In language, an archaism (from the ἀρχαϊκός, archaïkós, 'old-fashioned, antiquated', ultimately ἀρχαῖος, archaîos, 'from the beginning, ancient') is the use of a form of speech or writing that is no longer current or that is current only within a few special contexts.
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Ayrshire (Siorrachd Inbhir Àir) is a historic county in south-west Scotland, located on the shores of the Firth of Clyde.
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Áedán mac Gabráin (pronounced in Old Irish) was a king of Dál Riata from circa 574 until circa 609.
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In medieval Gaelic and British culture, a bard was a professional poet/story teller, employed by a patron, such as a monarch or nobleman, to commemorate one or more of the patron's ancestors and to praise the patron's own activities.
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The Battle of Arfderydd (also known as Arderydd) was fought, according to the Annales Cambriae, in 573.
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The Battle of Catraeth was fought around AD 600 between a force raised by the Gododdin, a Brythonic people of the Hen Ogledd or "Old North" of Britain, and the Angles of Bernicia and Deira.
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Bede (Bǣda or Bēda; 672/673 – 26 May 735), also referred to as Saint Bede or the Venerable Bede (Bēda Venerābilis), was an English monk at the monastery of Saint Peter at Monkwearmouth and its companion monastery, Saint Paul's, in modern Jarrow (see Monkwearmouth-Jarrow), County Durham, both of which were then in the Kingdom of Northumbria.
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Bernicia (Old English: Bernice, Beornice; Latin: Bernicia) was an Anglo-Saxon kingdom established by Anglian settlers of the 6th century in what is now southeastern Scotland and North East England.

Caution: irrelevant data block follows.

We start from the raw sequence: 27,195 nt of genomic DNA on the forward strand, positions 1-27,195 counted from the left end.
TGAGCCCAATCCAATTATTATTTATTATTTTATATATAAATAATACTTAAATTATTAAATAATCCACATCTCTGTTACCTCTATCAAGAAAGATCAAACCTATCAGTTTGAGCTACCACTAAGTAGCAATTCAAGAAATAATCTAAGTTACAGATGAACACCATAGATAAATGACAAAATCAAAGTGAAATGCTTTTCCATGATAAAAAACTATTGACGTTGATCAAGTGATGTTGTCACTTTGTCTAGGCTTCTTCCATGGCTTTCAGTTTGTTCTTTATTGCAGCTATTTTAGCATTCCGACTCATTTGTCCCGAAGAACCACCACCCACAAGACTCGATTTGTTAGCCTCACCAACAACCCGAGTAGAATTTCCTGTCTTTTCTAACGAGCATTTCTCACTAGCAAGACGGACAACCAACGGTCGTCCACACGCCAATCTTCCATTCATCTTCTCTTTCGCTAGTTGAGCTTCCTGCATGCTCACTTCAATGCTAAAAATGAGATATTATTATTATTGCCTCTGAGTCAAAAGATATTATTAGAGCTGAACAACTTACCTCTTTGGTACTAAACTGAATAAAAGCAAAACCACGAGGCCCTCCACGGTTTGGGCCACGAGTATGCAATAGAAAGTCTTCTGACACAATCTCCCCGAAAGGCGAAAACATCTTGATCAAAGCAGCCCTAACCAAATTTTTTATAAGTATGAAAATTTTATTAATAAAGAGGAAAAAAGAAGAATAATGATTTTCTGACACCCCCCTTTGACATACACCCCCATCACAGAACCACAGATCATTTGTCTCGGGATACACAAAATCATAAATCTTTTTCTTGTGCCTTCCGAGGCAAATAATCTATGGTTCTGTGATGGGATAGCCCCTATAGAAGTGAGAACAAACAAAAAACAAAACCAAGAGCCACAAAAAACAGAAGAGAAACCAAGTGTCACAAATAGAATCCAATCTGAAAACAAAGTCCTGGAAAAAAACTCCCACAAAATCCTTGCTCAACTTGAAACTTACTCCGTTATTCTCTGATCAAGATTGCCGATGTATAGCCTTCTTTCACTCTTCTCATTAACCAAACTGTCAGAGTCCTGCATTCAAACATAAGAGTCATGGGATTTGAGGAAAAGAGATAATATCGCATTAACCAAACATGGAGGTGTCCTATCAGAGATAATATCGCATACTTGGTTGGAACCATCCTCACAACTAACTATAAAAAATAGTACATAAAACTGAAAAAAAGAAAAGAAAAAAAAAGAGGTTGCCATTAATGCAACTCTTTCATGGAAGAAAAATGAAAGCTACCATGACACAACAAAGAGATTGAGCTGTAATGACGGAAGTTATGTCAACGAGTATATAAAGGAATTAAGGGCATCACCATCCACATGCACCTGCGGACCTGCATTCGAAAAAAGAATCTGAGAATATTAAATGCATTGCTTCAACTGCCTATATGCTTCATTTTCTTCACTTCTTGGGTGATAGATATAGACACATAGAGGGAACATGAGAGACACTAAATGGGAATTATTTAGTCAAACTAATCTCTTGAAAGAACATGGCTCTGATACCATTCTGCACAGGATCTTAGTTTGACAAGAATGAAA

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Borrowstounness commonly known as Bo'ness is a coastal parish in the Central Lowlands of Scotland.
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Bonedd Gwŷr y Gogledd (The Descent of the Men of the North) is a brief Middle Welsh tract which claims to give the pedigrees of twenty 6th-century rulers of the Hen Ogledd ("Old North"), the Brythonic-speaking parts of southern Scotland and northern England.
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Books of authority is a term used by legal writers to refer to a number of early legal textbooks that are excepted from the rule that textbooks (and all books other than statute or law report) are not treated as authorities by the courts of England and Wales and other common law jurisdictions.
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The Bretons are an ethnic group located in the region of Brittany in France.
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The Brittonic, Brythonic or British Celtic languages (ieithoedd Brythonaidd/Prydeinig, yethow brythonek/predennek, yezhoù predenek) form one of the two branches of the Insular Celtic language family; the other is Goidelic.
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A burgh was an autonomous corporate entity in Scotland and Northern England, usually a town, or toun in Scots.
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Cadrawd Calchfynydd was king of the obscure Brythonic kingdom of Calchfynydd in the 6th century.
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Cadwallon ap Cadfan (died 634A difference in the interpretation of Bede's dates has led to the question of whether Cadwallon was killed in 634 or the year earlier, 633. Cadwallon died in the year after the Battle of Hatfield Chase, which Bede reports as occurring in October 633; but if Bede's years are believed to have actually started in September, as some historians have argued, then Hatfield Chase would have occurred in 632, and therefore Cadwallon would have died in 633. Other historians have argued against this view of Bede's chronology, however, favoring the dates as he gives them.) was the King of Gwynedd from around 625 until his death in battle.
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Calchfynydd (Welsh calch "lime" + mynydd "mountain") was an obscure Britonnic kingdom or sub-kingdom of sub-Roman Britain.
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The Britons were an ancient Celtic people who lived on Great Britain from the Iron Age through the Roman and Sub-Roman periods.
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A number of law codes have in the past been in use in the various Celtic nations since the Middle Ages.